DETAILED DISCUSSION The starting fish are catfish or other skin-bearing, i.e., scaleless fish. The fish can be whole cleaned. The head can be removed after skinning if desired, to avoid contacting exposed flesh to the caustic. However, this is not necessary and ordinarily not preferred. There is no apparent advantage to eviscerating the fish after skinning and the starting fish is preferably deheaded, definned and eviscerated. The tail is ordinarily retained.

The fish can be at room temperature, chilled or frozen. Because the hot caustic can more readily adversely affect the texture of fresh fish, i.e., the time of immersion must be more carefully regulated, the starting fish is preferably frozen, e.g., at a temperature of about to 20 F. The most preferred starting fish are deheaded, definned and eviscerated frozen catfish with tail.

The initial step of this process is the solubilization of the skin of the fish with hot caustic. Although NaOH is preferred, it will be obvious other non-toxic strongly alkaline baths of comparable alkalinity, e.g., KOH, can be employed. The temperature of caustic is maintained at at least 150 F., preferably about l70-2l2 F. The concentration of the caustic bath is about 5-15 percent, preferably about 5-1 1 percent, e.g., 9-1 1 percent for fresh fish and about 5-1 1 percent for frozen fish.

The time required to solubilize the skin varies inversely with the concentration of the caustic and the temperature thereof. At concentrations of about 5-7 percent at 212 F., about 1.5-2.5 minutes are usually required. At concentrations of 7-1 1 percent at 212 F., about one-half to 2 minutes are required. At lower temperatures, somewhat longer times are required, e.g., about 2.5-3 minutes with 5 percent caustic at F.

It will be apparent that deskinning must be accomplished without cooking the flesh of the fish or otherwise adversely affecting the texture or taste of the surface thereof below the skin. Therefore, as soon as all of the skin is solubilized, the fish is removed from the caustic and immediately thereafter the caustic adhering to the exposed surfaces of the fish is removed by an aqueous rinse. Simultaneously, the solubilized skin of the fish is removed by rinsing. Although this can be accomplished by immersing the fish in an aqueous acid bath, for obvious economic reasons the fish is first rinsed in water to reduce acid consumption rate. A spray rinse is preferred to immersing in a water bath because of its greater efficiency and rate of removal.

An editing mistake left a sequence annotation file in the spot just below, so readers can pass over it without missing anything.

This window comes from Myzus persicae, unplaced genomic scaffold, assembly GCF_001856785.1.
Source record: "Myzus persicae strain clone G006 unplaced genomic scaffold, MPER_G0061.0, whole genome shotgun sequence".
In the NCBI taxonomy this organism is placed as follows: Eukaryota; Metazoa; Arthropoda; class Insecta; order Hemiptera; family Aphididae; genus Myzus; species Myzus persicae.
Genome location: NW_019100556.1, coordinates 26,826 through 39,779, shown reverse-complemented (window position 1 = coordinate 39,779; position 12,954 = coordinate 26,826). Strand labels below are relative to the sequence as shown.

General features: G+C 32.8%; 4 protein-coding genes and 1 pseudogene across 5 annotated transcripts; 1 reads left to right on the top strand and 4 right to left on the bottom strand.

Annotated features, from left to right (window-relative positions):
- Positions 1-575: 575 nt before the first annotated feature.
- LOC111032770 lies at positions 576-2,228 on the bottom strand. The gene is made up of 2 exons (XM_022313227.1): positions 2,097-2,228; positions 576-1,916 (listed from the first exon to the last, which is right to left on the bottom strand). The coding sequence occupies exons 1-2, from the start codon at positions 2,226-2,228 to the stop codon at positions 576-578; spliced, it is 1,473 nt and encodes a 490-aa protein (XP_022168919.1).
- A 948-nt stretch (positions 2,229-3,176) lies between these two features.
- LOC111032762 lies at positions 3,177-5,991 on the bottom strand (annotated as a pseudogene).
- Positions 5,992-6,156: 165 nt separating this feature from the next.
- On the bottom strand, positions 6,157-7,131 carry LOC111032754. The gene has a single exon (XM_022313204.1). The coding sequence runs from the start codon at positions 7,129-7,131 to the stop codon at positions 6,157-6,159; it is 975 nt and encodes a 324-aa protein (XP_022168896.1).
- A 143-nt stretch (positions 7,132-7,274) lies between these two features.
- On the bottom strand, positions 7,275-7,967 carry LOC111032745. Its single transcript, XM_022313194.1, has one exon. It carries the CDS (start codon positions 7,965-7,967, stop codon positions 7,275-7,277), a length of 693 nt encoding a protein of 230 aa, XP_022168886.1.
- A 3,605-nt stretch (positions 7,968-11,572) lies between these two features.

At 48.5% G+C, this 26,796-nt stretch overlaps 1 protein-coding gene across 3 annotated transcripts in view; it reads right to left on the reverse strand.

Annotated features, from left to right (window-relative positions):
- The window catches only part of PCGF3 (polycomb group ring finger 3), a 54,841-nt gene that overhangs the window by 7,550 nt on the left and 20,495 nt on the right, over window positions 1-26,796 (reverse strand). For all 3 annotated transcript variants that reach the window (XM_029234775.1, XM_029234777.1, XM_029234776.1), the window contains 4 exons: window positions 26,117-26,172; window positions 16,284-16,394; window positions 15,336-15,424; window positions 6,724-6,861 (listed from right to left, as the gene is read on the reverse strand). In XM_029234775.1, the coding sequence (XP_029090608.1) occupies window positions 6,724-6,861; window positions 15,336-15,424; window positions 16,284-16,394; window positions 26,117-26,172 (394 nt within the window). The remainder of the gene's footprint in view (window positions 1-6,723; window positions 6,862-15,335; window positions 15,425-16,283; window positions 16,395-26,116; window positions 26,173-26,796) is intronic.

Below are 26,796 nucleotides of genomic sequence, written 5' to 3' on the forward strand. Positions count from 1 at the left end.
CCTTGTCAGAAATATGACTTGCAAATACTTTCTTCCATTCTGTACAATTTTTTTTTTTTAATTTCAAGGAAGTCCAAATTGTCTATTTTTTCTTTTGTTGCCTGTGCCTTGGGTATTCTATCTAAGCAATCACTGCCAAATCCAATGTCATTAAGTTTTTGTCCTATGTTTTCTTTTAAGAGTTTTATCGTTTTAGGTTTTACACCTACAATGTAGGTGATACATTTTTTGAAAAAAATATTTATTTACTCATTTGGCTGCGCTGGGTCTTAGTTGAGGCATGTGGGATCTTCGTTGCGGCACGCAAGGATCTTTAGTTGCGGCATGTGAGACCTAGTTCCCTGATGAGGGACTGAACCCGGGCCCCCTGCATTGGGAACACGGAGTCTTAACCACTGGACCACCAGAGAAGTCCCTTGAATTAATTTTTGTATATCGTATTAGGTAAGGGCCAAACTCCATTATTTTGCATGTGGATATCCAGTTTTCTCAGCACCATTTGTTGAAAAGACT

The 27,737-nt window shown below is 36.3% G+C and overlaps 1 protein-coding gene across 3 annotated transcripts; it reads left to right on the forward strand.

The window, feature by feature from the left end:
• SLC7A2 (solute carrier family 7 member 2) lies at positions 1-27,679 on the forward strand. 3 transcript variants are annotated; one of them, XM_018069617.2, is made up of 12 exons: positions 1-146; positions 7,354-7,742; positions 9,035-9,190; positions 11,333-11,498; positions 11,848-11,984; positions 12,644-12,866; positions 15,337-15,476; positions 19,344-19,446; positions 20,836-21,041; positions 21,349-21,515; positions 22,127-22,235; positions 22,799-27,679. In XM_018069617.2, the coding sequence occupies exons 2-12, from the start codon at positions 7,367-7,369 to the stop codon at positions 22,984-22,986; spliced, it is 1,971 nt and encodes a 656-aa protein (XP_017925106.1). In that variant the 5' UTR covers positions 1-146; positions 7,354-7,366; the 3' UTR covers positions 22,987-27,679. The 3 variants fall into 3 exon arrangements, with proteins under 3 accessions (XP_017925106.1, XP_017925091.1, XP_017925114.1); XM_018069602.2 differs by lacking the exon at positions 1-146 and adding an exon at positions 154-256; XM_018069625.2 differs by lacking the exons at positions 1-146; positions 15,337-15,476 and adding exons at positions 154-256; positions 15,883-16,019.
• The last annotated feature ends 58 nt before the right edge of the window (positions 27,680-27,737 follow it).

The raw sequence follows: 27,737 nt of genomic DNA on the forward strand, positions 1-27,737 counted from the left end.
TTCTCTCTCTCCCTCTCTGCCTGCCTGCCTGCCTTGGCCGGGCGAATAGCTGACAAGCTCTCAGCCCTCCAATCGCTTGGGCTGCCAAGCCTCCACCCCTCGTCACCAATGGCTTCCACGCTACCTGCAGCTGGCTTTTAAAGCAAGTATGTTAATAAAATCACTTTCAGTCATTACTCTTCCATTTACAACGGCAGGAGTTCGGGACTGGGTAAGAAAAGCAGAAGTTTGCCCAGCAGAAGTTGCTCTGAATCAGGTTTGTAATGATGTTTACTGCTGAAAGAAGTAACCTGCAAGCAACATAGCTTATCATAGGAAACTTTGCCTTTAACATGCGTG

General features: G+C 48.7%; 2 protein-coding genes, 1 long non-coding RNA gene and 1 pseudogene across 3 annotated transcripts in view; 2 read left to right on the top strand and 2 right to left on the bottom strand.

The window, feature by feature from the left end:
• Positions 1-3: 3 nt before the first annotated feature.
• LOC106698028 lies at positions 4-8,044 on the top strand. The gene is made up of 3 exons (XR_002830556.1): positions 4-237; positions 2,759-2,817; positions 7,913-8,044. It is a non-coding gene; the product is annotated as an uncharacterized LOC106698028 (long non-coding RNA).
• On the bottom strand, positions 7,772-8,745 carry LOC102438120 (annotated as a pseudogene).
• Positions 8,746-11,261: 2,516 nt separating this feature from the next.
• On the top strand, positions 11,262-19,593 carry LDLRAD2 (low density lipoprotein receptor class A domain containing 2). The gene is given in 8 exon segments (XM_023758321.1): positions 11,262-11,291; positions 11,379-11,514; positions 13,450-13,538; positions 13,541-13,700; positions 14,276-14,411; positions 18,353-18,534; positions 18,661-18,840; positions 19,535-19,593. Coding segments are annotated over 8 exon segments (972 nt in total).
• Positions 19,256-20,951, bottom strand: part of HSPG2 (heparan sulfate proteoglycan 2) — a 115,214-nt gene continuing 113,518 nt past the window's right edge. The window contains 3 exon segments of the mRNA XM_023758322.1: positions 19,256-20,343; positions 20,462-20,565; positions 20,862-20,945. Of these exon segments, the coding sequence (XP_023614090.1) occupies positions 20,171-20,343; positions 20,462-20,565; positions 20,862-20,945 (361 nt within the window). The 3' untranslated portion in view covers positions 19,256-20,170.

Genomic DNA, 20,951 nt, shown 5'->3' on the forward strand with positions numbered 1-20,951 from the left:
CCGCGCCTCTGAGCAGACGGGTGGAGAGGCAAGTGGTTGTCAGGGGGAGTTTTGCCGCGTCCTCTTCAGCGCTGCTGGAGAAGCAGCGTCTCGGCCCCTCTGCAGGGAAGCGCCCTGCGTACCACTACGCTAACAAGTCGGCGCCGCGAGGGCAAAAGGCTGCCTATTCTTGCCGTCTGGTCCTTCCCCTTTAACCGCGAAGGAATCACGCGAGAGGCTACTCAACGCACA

When the starting fish is frozen, it ordinarily is maintained frozen throughout the deskinning operation. Therefore, the minimum possible volume of rinsing water is preferred. Pressure and/or spray nozzles can be employed to increase efficiency.

It will be apparent that acid consumption rate in the neutralizing step will be inversely proportional to the efficiency of this initial rinsing step. The economies in acid consumption realized by highly efficient rinsing of the caustic from the fish must, however, be balanced against the optimum production rate, thawing rate in the case of frozen fish, and water consumption.

In the next step of the process of this invention, the caustic remaining on the deskinned fish after the initial water rinse is removed by immersing the rinsed fish in an aqueous bath of a non-toxic acid, e.g., hydrochloric or phosphoric acid, preferably an edible acid, e.g., citric or acetic acid. Since the sole purpose of the acid bath is to remove any residual caustic adhering to the exposed surfaces of the deskinned fish, the concentration, temperature of the bath and time of exposure thereto is not particularly critical. A weakly acid solution, e.g., 1-5 percent, preferably about 2-4 percent, acetic or citric acid solution is preferred. Exposure times will vary with the efficiency of the initial rinsing step. About l-3 minutes, e.g., about 2 minutes, generally suffices to neutralize all residual caustic.